A House subcommittee added a few sour notes yesterday to the chorus of praise that the Occupational Safety and Health Administration has been receiving for reforming itself, and OSHA immediately cried foul.

The result was a cross-fire of press releases in which the staff of the Government Operations Subcommittee on Manpower and Housing softened the tone of its earlier assessment and OSHA stuck by its claim of injured innocence, protesting that the subcommittee had overlooked most of the ageny's recent accomplishments.

"The drafters of this report have made almost no mention of the accomplishments of the last six months of this administration," complained OSHA Administrator Eula Bingham. "Instead the report simply reiterates many of the problems we have already brought to public attention and that we have taken steps to correct."

The 21-page report is mainly a rehash of old criticisms of OSHA as, among other things, the "symbol of bureaucratic bungling and the heavy hand of government intervention." It also reiterates many previous congressional recommendations, some of which it contends - or at least implies - have not been implemented by the new Carter administration team.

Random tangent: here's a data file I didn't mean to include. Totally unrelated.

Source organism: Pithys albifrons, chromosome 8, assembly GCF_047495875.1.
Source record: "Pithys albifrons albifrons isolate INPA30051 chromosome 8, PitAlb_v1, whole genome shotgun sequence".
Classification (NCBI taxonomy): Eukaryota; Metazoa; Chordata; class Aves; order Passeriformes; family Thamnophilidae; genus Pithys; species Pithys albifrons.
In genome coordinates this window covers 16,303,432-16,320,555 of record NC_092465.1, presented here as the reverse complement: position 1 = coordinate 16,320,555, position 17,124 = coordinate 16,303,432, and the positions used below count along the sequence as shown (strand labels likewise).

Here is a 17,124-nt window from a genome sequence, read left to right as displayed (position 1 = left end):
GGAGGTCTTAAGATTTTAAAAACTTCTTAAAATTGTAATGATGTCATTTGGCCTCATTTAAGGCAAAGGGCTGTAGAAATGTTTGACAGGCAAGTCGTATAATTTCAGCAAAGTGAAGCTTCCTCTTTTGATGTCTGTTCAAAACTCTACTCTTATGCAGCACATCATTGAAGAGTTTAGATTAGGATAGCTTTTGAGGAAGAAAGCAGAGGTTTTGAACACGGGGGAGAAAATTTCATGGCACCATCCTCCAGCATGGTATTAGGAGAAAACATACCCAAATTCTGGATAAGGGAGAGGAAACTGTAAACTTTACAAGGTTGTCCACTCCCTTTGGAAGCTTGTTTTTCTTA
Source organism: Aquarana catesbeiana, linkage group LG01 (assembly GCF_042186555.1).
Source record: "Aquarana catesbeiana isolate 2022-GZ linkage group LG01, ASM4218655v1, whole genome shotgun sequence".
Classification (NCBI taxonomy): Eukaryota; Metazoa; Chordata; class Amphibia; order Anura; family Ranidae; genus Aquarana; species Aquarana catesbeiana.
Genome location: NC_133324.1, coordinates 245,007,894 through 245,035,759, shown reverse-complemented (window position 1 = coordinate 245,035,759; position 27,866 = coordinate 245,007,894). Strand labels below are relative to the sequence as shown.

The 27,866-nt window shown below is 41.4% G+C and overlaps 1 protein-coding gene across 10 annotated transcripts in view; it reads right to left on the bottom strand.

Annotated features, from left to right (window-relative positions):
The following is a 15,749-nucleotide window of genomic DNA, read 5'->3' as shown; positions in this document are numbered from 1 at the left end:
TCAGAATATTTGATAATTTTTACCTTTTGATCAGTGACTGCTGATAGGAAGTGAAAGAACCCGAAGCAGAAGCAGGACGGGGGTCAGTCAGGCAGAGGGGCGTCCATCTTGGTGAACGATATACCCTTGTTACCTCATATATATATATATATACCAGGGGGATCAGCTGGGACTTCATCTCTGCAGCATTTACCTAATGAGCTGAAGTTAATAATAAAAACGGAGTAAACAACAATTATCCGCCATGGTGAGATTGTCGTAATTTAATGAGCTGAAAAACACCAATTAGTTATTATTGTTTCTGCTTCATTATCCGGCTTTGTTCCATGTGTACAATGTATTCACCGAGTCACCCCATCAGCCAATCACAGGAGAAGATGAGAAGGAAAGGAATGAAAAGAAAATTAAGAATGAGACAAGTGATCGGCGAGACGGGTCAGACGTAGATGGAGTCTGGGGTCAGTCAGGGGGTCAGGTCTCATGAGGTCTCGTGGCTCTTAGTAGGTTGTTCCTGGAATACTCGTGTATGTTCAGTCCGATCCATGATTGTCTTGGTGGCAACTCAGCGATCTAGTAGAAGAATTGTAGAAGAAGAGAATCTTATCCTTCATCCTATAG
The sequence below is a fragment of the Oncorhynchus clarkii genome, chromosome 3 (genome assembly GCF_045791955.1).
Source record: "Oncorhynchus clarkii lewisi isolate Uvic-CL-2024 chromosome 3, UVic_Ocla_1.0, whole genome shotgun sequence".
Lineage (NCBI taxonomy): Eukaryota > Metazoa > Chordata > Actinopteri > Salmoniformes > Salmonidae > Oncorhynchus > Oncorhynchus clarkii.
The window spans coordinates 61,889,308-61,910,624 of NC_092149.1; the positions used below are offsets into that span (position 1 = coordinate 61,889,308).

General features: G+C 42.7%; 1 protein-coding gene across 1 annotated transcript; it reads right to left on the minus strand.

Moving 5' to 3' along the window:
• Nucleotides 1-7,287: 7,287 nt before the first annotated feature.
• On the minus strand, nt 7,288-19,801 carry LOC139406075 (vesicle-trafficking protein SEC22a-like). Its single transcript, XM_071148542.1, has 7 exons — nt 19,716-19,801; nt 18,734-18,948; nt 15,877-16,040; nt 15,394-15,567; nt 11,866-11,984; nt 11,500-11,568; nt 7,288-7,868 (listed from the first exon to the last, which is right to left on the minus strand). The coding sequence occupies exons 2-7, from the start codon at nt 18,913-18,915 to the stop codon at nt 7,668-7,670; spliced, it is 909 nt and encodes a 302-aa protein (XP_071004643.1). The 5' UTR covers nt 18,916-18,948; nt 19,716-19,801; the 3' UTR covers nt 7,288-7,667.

But what really started the flak flying was a press release headlined "Millions Exposed to Toxic Substances While Osha Nitpicks." It was recalled and replaced by one reading "Committee Urges Osha to Accelerate Announced Reforms" that quoted the subcommittee head, Rep. Cardiss Collins (D-Ill.). as saying Osha has made "some progress" but adding that "millions of workers are still being exposed to toxic chemicals without their knowledge and without proper protection."

OSHA was not mollified. An aide described Bingham as "outraged" and Labor Secretary Ray Marshall as "dumbfounded." The aide directed a reporter to the office of subcommittee member Andrew Maguire (D-N.J.). where a staff member suggested that the report was "cosmetically unfair."

In a three-page, point-by-point rebuttal, Bingham said, "We have taken significant action in all these areas," and noted that OSHA is planning to issue shortly a list of so-called "nitpicking" rules that will no longer be enforced. She said labeling and worker access to records have been included in recent chemical standards and across-the-board rules will be issued soon.

Explaining their high-anxiety level over the report, OSHA officials expressed fear it would be used by "Stop-OSHA" forces, which attack the program as unwarranted governmental intervention in business. A subcommittee source said the opposite: to strengthen OSHA's hand in ridding industry of health hazards.